Yinka Shonibare has spent three decades ransacking the western canon for inspiration. His latest commission turns on the mythical origins of the Trojan war. For “Venus Presenting Helen to Paris (with Townley Venus)” — which next week goes on show in From Life, an exhibition at London’s Royal Academy — the British-Nigerian artist has taken a cast of Venus from the academy’s collection, wrapped it in patterns associated with African fabrics and replaced its head with a globe. As part of the exhibition, the statue will appear in a virtual reality garden based on a Scottish neoclassical painting.
“[The globe] represents the world as opposed to this Eurocentric approach,” Shonibare explains, as we circle the cast in his workshop. But there is no need for him to be so explicit: globe heads are an ingrained part of the artist’s lexicon, established over almost three decades, as are the African patterns and neoclassical imagery of this complex new work. When I comment on the familiarity, Shonibare says he’s happy to have a well-branded identity. “It’s sort of like creating your own Esperanto,” he says, slow and relaxed. “We certainly wouldn’t be concerned whether Rembrandt was still using oil paints or not.”
I am meeting Shonibare at his canal-side studio in east London. Downstairs is a large workshop where the colourful Venus stands, awaiting her debut. Upstairs is a blazingly hot studio where the artist and his assistants work. A lift shaft connects the two: Shonibare, 55, uses a wheelchair because a spinal virus, contracted at the age of 18, means that he is part-paralysed.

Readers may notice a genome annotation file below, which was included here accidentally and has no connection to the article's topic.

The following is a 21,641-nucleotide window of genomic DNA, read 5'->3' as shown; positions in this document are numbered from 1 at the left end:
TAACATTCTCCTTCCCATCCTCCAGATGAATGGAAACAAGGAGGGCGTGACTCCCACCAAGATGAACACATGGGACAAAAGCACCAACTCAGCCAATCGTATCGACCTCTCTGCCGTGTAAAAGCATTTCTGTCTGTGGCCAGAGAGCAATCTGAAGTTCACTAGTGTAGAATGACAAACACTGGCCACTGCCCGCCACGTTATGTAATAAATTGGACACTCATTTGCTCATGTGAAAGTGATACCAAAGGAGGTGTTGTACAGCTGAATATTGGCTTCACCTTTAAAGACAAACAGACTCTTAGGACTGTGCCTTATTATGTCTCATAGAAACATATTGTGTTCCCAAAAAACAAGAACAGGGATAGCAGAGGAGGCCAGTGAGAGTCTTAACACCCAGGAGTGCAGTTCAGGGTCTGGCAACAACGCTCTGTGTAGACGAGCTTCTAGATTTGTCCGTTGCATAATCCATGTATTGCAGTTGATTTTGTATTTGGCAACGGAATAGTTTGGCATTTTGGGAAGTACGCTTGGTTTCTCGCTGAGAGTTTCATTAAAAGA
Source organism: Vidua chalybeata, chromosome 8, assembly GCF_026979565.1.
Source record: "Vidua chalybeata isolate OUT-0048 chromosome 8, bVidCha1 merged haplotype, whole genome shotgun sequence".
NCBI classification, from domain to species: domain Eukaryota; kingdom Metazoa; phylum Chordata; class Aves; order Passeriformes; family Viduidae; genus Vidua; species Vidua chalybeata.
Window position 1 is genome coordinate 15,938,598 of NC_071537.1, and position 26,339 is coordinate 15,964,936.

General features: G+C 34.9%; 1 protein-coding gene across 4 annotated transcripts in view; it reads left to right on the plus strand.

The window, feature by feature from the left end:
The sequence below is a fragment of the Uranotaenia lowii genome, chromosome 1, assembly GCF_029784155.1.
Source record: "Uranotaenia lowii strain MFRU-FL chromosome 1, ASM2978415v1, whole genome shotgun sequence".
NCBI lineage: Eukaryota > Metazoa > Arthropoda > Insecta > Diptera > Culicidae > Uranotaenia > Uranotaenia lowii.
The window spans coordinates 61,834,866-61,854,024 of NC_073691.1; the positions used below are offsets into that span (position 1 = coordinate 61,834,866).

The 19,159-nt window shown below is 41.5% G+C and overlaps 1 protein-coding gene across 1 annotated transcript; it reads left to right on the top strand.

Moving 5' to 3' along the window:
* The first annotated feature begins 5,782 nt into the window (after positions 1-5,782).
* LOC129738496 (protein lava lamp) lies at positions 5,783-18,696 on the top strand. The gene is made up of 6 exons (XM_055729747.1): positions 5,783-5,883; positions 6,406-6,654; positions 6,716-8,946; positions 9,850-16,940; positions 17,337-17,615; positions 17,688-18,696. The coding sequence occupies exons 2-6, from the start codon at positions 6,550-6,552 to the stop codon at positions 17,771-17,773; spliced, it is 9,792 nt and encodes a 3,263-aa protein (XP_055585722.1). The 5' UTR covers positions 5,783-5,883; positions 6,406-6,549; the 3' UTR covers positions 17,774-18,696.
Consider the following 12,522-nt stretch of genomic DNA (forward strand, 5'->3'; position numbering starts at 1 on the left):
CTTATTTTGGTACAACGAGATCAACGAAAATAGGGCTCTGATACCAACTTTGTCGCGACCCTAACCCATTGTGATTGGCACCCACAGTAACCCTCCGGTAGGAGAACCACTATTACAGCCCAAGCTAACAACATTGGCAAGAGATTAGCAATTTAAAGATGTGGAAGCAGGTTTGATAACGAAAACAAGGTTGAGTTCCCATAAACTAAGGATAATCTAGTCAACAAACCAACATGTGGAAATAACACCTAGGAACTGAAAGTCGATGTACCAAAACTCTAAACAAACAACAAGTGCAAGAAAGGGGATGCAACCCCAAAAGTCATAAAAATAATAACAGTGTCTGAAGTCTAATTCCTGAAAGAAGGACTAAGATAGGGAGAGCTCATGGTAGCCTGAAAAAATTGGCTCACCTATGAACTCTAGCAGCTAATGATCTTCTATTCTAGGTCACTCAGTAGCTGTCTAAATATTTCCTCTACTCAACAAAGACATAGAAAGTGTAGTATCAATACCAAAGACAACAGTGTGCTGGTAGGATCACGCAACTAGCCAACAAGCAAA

As we ascend, workshop to studio, I consider the fact that Shonibare’s interest in Trojan mythology is probably no coincidence. He has often described himself as a Trojan horse of sorts: a radical artist just square enough to gain entry to powerful institutions. Shonibare makes work about race, class and colonialism that will provoke (but stop short of humiliating) its patrons.
This has been a conscious choice, Shonibare tells me once we are seated. Born in Britain, then raised in Nigeria, he was an art student at London’s Goldsmiths College in the late 1980s, and was keenly aware that the most politically outspoken artists of the decade were being ignored by mainstream critics. “The black art movement seemed to be perennially marginalised,” he says. “I wanted to avoid work that would make people feel defensive rather than wanting to engage with it.”
A springboard was provided by Charles Saatchi, who anointed Shonibare one of his chosen ones by including him in 1997’s seminal academy show Sensation. In an exhibition that traded on shock, Shonibare’s “How Does a Girl Like You Get to be a Girl Like You?” was a demure outlier: three opulent mannequins wearing 19th-century gowns made of “African” wax fabrics. The work introduced the public to the artist’s interest in cross-cultural identity and to his trademark approach of mixing so-called African fabrics with scenarios from the western canon. This is a more complex trick than it appears at first glance. Shonibare likes using wax fabric because it has a messy cultural lineage: despite being typically associated with sub-Saharan Africa, it originates from Indonesia and is most often manufactured in the Netherlands. The message: “Metaphorically speaking, I don’t believe in putting up borders.”
Nuanced exploration of global identity has proved a rich vein and Shonibare has received challenging commissions. In 2007 London’s National Gallery invited him to make work about the slave owners depicted in the gallery’s collection, and in 2014 he became the first artist since Matisse to collaborate with the Barnes Foundation, shortly after the body’s controversial move to downtown Philadelphia. He has become a popular choice for public art projects, beginning with his 2010 commission for the fourth plinth on Trafalgar Square, “Nelson’s Ship in a Bottle”.